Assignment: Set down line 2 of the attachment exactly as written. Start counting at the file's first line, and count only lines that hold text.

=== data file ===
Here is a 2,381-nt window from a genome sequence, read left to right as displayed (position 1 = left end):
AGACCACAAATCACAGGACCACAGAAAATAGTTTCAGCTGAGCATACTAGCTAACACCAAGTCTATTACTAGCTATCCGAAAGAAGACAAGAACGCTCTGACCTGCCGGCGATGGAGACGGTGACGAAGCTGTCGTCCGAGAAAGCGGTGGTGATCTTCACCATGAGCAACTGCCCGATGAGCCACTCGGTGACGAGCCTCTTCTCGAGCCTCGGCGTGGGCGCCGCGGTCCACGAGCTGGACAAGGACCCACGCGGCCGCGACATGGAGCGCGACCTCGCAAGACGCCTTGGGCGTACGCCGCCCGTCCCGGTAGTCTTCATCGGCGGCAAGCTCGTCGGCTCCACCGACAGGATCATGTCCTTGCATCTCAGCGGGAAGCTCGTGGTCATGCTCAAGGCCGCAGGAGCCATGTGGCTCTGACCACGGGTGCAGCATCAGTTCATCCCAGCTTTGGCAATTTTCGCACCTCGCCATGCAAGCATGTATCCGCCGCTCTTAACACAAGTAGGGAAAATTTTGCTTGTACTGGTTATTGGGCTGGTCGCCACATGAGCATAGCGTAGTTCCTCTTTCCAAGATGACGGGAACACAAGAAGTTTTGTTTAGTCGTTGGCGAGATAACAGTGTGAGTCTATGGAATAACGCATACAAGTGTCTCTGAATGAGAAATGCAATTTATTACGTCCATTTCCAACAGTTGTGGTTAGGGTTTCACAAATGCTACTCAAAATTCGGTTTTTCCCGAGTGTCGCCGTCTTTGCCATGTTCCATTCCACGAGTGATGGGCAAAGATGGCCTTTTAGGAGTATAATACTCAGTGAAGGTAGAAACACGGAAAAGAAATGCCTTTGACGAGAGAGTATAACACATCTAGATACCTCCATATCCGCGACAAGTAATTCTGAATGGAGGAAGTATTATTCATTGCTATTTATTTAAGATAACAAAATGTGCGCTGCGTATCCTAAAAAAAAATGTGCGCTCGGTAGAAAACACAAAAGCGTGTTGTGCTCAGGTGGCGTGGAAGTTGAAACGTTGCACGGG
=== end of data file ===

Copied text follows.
AGACCACAAATCACAGGACCACAGAAAATAGTTTCAGCTGAGCATACTAGCTAACACCAAGTCTATTACTAGCTATCCGAAAGAAGACAAGAACGCTCTGACCTGCCGGCGATGGAGACGGTGACGAAGCTGTCGTCCGAGAAAGCGGTGGTGATCTTCACCATGAGCAACTGCCCGATGAGCCACTCGGTGACGAGCCTCTTCTCGAGCCTCGGCGTGGGCGCCGCGGTCCACGAGCTGGACAAGGACCCACGCGGCCGCGACATGGAGCGCGACCTCGCAAGACGCCTTGGGCGTACGCCGCCCGTCCCGGTAGTCTTCATCGGCGGCAAGCTCGTCGGCTCCACCGACAGGATCATGTCCTTGCATCTCAGCGGGAAGCTCGTGGTCATGCTCAAGGCCGCAGGAGCCATGTGGCTCTGACCACGGGTGCAGCATCAGTTCATCCCAGCTTTGGCAATTTTCGCACCTCGCCATGCAAGCATGTATCCGCCGCTCTTAACACAAGTAGGGAAAATTTTGCTTGTACTGGTTATTGGGCTGGTCGCCACATGAGCATAGCGTAGTTCCTCTTTCCAAGATGACGGGAACACAAGAAGTTTTGTTTAGTCGTTGGCGAGATAACAGTGTGAGTCTATGGAATAACGCATACAAGTGTCTCTGAATGAGAAATGCAATTTATTACGTCCATTTCCAACAGTTGTGGTTAGGGTTTCACAAATGCTACTCAAAATTCGGTTTTTCCCGAGTGTCGCCGTCTTTGCCATGTTCCATTCCACGAGTGATGGGCAAAGATGGCCTTTTAGGAGTATAATACTCAGTGAAGGTAGAAACACGGAAAAGAAATGCCTTTGACGAGAGAGTATAACACATCTAGATACCTCCATATCCGCGACAAGTAATTCTGAATGGAGGAAGTATTATTCATTGCTATTTATTTAAGATAACAAAATGTGCGCTGCGTATCCTAAAAAAAAATGTGCGCTCGGTAGAAAACACAAAAGCGTGTTGTGCTCAGGTGGCGTGGAAGTTGAAACGTTGCACGGG